Â What else? Hot dog buns and hot buns.

Â Peanut butter and jelly, right? So all those things, you like to consume

Â them together. Right?

Â Sugar and coffee. Right?

Â All those things. And when the price of one thing goes up.

Â You probably consume less of the other one, because you like them to consume

Â together. Another type of relationship that you can

Â have, is one in which an increase in the price of 1 thing leads to a increase in

Â the price of the other thing. So, let's say that you're talking about

Â roses. Let's say that the price of let's say

Â we're talking about flowers start with carnations.

Â Let's say the price of y again goes up by 10% and now y are carnations.

Â And you want to find out, carnations, you want to find out what is the effect of an

Â increase in the price of carnations. Not in the consumption of carnations but

Â in the consumption of roses. Right?

Â So if the price of carnation go up by 10%, what do you think will happen to your

Â consumption of roses? Well then you start to deal with the

Â relationship between carnations and roses. Do you like to, when you like to you know

Â you mess up with your girlfriend, and you want to buy them some flowers.

Â Do you usually like to buy carnations and roses?

Â Probably, not. If you have the roses, you're in pretty

Â good shape, right, if you want, your girlfriend like flowers, she probably

Â going to like roses, so you should probably give her roses.

Â But you go to the counter to pay and you see a sign that says carnations on sale

Â for you know, for $1 and you're paying $20 for every rose.

Â Well clearly you're going to say hey, well wait.

Â I can give my girlfriend 1 rose but I could give her 20 carnations, right.

Â So she might actually like them the same. She may not.

Â And usually she probably not, but you may actually be thinking that, that you can

Â switch to the carnations instead of the roses.

Â Because I think in general most people think of carnations and roses as

Â subsidies. If the, if, if the, you can they cannot,

Â they're not the same, but they serve kind of the same purpose.

Â So if the price of roses, or the price of carnations goes down, you may be tempted

Â to use some of the money you going to use for roses for carnations.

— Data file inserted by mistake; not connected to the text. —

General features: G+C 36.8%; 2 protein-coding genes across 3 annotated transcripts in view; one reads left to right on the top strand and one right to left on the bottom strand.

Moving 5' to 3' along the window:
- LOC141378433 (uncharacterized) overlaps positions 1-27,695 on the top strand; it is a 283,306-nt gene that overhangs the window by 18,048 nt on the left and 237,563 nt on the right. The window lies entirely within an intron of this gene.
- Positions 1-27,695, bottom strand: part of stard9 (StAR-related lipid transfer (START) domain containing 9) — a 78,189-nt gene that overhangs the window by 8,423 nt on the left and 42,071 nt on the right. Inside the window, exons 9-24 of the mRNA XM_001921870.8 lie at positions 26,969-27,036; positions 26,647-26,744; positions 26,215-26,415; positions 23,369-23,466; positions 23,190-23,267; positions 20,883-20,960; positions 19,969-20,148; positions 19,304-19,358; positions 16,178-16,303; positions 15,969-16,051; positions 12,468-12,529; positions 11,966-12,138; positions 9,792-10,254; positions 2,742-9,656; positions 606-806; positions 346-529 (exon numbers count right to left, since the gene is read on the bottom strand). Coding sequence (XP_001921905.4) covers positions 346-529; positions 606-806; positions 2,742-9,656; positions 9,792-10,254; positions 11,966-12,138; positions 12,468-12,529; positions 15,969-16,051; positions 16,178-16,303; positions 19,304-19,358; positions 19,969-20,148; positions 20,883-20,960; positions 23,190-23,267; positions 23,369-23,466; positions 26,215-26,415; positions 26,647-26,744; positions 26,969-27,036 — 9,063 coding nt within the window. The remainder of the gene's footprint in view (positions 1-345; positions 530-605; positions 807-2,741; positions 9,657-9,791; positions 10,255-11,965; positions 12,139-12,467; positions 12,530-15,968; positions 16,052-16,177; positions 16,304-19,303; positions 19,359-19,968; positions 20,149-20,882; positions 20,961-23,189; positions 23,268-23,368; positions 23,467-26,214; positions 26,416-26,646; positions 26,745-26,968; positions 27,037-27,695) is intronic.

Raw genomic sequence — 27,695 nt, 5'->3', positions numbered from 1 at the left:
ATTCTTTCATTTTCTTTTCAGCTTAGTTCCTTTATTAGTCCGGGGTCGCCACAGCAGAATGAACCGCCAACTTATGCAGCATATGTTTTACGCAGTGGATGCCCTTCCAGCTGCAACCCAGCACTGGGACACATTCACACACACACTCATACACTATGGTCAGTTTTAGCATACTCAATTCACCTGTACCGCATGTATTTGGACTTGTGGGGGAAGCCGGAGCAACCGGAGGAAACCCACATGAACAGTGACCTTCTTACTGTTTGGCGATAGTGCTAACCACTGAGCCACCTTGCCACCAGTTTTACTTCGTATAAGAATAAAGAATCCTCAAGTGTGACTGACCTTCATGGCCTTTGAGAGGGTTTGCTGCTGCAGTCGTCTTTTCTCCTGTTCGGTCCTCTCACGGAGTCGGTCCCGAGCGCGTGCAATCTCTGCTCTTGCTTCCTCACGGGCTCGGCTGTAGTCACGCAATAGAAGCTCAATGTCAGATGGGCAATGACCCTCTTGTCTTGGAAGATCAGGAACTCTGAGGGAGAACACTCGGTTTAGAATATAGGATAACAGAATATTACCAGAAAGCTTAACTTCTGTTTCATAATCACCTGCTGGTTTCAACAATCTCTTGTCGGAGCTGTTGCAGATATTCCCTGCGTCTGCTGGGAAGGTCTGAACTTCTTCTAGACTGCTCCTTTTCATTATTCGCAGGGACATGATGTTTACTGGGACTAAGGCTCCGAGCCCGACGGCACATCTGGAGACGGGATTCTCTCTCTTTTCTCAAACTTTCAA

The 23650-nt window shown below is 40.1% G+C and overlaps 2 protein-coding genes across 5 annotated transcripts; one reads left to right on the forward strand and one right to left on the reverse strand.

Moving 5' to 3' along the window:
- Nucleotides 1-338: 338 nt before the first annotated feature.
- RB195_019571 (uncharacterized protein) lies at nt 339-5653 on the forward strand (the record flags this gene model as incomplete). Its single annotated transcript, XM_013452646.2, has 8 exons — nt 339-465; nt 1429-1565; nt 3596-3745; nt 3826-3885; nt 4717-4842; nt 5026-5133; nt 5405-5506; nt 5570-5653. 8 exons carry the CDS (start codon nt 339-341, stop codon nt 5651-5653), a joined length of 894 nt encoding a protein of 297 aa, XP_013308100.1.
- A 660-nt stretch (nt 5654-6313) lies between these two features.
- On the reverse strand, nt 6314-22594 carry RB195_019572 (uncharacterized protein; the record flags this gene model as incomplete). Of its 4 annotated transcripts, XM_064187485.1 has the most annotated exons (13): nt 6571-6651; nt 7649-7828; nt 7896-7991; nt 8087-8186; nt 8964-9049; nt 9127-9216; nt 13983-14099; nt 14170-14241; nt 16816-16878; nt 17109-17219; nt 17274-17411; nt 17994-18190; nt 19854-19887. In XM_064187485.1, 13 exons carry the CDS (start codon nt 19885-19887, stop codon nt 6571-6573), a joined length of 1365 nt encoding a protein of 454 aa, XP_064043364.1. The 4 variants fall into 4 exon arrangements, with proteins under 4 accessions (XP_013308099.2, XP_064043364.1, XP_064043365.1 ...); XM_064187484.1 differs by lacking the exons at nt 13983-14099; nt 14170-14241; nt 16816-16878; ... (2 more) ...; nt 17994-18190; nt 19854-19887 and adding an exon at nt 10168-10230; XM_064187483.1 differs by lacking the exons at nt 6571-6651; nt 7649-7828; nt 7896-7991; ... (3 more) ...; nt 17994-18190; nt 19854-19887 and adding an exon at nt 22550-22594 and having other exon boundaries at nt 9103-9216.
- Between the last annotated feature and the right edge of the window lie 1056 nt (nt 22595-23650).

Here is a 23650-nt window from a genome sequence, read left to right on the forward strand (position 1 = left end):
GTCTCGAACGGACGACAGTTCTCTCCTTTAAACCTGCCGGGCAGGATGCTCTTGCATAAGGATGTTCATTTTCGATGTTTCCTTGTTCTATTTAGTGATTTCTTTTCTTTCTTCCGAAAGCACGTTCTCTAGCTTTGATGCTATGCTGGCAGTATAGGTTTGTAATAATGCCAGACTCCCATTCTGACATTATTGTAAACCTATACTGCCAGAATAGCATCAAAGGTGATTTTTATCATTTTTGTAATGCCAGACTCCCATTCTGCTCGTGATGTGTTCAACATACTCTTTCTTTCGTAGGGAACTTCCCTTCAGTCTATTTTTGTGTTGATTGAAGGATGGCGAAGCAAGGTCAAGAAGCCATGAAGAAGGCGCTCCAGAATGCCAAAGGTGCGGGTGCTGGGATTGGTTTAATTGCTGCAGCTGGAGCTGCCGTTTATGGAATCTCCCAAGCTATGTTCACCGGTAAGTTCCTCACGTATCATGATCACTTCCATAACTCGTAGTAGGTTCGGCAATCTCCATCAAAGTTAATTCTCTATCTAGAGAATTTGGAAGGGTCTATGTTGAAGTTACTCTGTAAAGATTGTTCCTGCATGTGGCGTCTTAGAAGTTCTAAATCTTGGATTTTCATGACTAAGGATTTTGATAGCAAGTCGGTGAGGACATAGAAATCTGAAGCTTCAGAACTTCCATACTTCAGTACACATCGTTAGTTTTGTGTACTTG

Â So in that case the price elasticity, this price of elasticity, which is a percent of

Â change in the quantity of x, roses over the percent of change in the price of y

Â roses, is probably going to be positive. An increase in the price of a decrease in

Â the price of rose, of carnations reduces your consumption of roses.

Â And an increase in the price of carnations increases your consumption of roses.

Â Right? So, in this case, if your price of

Â carnations goes up by 10%, your consumption of roses also go up by some

Â percent. I can say, 10%.

Â We call this goods again substitutes. And there's plenty of examples of that,

Â classic substitutes, butter and margarine, coffee and, and tea alcohol and marijuana,

Â right? And all the things that you can use one

Â thing instead of the other. The relationship between the price and the

Â consumption of the other thing is going to be one for, for substitute which is that

Â the price of one goes up, the consumption of the other one goes up, and price of one

Â goes down, the consumption of the other one goes down.

Â So that is all the elasticity's in terms of demand that we have to talk about in

Â this class. We still have to cover the price

Â elasticity of supply and then we're going to do an application of this elasticity

Â stuff when we when we talk about taxes. [music] Produced by OCE, Atlas Digital

Â Media, at the University of Illinois. Urbana-champaign.

Â [music].